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Monday, 18 October, 1999, 17:51 GMT
South Africa player profiles
Allan Donald celebrates the wicket of Graeme Hick at Trent Bridge in 1998

South Africa are out to exact revenge on an England side who snatched a series victory from their grasp in 1998.

Here are 15 of the leading players who will be in contention for places in the Hansie Cronje's Test team.




Hansie Cronje - captain
Age: 30
Teams:Orange Free State, Leicestershire
Right hand bat; Right arm medium


Even before South Africa had been readmitted into international cricket in 1991/92, Cronje had been identified as a future captain of the national side.

However, for the first time since taking over from Kepler Wessels at the age of 25, there are now doubts over both his desire to continue at the helm, and the desire of others that he should do so.

For all that, Cronje remains a figurehead for both youngsters and seasoned pros. A man of unyielding principals, he will not allow himself to be dictated to and is likely to jump before he is pushed.

Despite having recorded only six centuries in his first 59 Tests, he has scored his runs at the healthy average of over 38, and, almost always, at a good rate, too.

His medium pace dobbers are better suited to the one-day game than Test matches - but expect the odd breakthrough wicket.

Expect also a stubborn opponent to the last.




Shaun Pollock
Age: 26
Teams: Natal, Warwickshire
Right hand bat; Right arm medium-fast


Has developed into a true allrounder: a player good enough to be selected as a batsman or a bowler at Test match level.

Will also take over the captaincy from Hansie Cronje when the time comes.

He is one of the very best seam bowlers in the world. Bowling from close to the stumps, he can move the ball both ways and he possesses a slippery bouncer that has left a few red-faced batsmen on their backsides in the past, notably Mike Atherton on the South African's Test debut.

A total of 133 wickets from 33 Tests before the series against Zimbabwe is no mean return for the freckle-faced red-head who, it was said by some in 1995, owed his selection to nepotism alone.

His father, Peter - chairman of selectors at the time - and uncle, Graeme, were two of the very best.

Only the strength of South Africa's batting line-up has prevented Pollock from making further progress with the bat.

But, with an average above 32 and a top score of 92, expect a Test century some time soon.




Daryll Cullinan
Age: 32
Teams:Derbyshire, Gauteng, Western Province, Border
Right hand bat; Off spin


A talented strokemaker who came of age with an innings of 275 not out against New Zealand last winter - the highest Test scorer ever made by a South African.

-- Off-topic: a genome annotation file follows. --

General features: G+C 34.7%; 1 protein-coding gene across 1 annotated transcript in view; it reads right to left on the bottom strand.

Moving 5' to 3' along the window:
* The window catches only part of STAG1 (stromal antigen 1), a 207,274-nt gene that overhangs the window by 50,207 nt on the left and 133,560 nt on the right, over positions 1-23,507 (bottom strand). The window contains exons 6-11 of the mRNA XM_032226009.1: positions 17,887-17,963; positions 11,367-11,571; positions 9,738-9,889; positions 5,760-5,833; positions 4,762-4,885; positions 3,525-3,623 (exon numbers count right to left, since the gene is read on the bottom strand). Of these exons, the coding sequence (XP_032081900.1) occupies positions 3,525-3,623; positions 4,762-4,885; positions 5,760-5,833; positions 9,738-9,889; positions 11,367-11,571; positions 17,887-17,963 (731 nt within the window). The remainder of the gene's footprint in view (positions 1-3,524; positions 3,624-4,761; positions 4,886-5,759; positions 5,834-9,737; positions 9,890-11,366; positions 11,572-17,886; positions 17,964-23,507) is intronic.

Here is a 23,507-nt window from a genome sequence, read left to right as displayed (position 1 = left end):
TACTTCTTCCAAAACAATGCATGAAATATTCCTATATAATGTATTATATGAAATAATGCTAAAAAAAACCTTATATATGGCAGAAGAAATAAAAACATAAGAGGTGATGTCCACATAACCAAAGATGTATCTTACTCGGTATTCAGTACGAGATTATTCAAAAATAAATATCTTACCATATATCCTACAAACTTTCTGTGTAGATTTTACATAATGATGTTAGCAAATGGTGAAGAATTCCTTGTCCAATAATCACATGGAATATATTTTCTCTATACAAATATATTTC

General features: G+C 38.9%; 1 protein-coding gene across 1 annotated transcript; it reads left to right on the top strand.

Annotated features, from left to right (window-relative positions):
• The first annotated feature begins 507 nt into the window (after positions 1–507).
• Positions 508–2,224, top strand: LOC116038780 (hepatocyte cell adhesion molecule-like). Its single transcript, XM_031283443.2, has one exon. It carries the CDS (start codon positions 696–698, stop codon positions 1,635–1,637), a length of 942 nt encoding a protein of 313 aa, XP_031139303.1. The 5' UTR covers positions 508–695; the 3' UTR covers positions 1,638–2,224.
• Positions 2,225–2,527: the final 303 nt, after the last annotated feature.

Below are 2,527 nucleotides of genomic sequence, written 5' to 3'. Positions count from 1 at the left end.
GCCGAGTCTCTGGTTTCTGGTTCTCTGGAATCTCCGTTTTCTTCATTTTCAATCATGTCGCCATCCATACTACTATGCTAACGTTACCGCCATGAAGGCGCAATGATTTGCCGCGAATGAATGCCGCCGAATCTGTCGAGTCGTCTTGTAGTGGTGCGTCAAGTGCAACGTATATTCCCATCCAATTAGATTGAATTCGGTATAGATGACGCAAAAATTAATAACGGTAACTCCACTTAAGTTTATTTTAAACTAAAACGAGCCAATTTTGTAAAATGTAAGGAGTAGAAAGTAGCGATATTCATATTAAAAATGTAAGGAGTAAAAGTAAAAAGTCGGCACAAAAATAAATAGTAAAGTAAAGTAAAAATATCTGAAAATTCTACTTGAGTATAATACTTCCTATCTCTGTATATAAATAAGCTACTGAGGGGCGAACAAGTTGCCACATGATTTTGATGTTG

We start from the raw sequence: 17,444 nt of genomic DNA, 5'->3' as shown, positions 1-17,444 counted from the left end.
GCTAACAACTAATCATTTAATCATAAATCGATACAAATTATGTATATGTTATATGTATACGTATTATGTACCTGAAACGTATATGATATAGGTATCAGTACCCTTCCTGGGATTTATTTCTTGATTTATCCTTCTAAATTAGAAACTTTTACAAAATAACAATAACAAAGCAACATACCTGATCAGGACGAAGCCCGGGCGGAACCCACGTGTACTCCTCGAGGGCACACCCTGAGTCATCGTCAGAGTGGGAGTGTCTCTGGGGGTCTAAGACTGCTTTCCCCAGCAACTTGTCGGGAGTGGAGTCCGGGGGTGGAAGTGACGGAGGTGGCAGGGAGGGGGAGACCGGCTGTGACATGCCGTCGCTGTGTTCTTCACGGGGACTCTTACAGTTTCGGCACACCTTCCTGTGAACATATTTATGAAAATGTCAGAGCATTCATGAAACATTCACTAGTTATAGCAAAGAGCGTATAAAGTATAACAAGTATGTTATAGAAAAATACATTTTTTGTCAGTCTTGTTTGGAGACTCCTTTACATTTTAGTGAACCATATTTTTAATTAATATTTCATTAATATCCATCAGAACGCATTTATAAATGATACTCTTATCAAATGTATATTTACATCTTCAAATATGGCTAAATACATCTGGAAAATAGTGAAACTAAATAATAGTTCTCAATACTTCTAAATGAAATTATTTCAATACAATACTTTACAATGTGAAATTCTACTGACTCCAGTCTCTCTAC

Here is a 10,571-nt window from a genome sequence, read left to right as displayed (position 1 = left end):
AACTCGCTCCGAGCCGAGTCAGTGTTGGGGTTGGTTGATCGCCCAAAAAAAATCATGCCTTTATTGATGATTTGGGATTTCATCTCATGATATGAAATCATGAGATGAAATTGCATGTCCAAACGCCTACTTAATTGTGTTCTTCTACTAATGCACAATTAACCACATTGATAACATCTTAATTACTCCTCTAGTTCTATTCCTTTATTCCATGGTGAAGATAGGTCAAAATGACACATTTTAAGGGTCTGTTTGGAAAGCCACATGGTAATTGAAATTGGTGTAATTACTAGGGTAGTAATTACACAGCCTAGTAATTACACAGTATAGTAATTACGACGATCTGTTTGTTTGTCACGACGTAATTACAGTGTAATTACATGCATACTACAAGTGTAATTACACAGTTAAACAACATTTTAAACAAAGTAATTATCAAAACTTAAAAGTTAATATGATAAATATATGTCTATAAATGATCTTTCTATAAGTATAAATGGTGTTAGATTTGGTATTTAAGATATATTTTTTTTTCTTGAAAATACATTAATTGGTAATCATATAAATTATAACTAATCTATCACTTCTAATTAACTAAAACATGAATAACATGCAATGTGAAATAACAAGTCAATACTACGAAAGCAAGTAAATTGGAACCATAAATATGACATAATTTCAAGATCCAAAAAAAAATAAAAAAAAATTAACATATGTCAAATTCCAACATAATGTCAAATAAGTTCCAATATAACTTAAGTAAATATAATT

It was, perhaps, fortunate for Cullinan that he did eventually play an innings that will set him apart from others because he has carried with him for some time the tag of "unfulfilled talent" for some time.

Like the West Indies' Carl Hooper, Cullinan has the infuriating habit playing strokes that have the loose-tongued talking of genius before, in a moment of hot-headed madness, he manages to get himself out with an indiscreet stroke.

His powers are waning somewhat now and his days in the South Africa side may be numbered but he is more than capable of the match-winning innings to which England are so vulnerable.




Allan Donald
Age: 33
Teams: Warwickshire, Orange Free State
Right hand bat; Right arm fast


Donald could be the key to the series for South Africa; he could also be their more notable absentee.

The paceman broke down during matches five times for Warwickshire in various attempts to bring himself back to full fitness after the World Cup.

Eventually he gave up and returned home before the season had finished to undergo an operation on his troublesome ankle.

When they heard that he could be absent for the first two Tests against England if he had the operation, the United Cricket Board of South Africa refused to allow their strike bowler to go through with it.

Only time will tell if the gamble will pay off.

Was Man of the Series when South Africa toured England in 1998.

Still a potent force, though now more grey than white lightning. Homing in on his target of 300 Test wickets (265 before the Zimbabwe series) after which he will retire.




Gary Kirsten
Age: 31
Team: Western Province
Left hand bat; Off spin


Disciplined and correct left-handed opening batsman vital to the stability of the side. Has struggled for runs recently but the selectors are likely to stick with him.

Scored 257 runs at an average of more than 37 against England in 1998, not a bad return on the face of it, except that 210 of those runs came in one painstaking innings at Old Trafford. Will have to be more consistent in the future.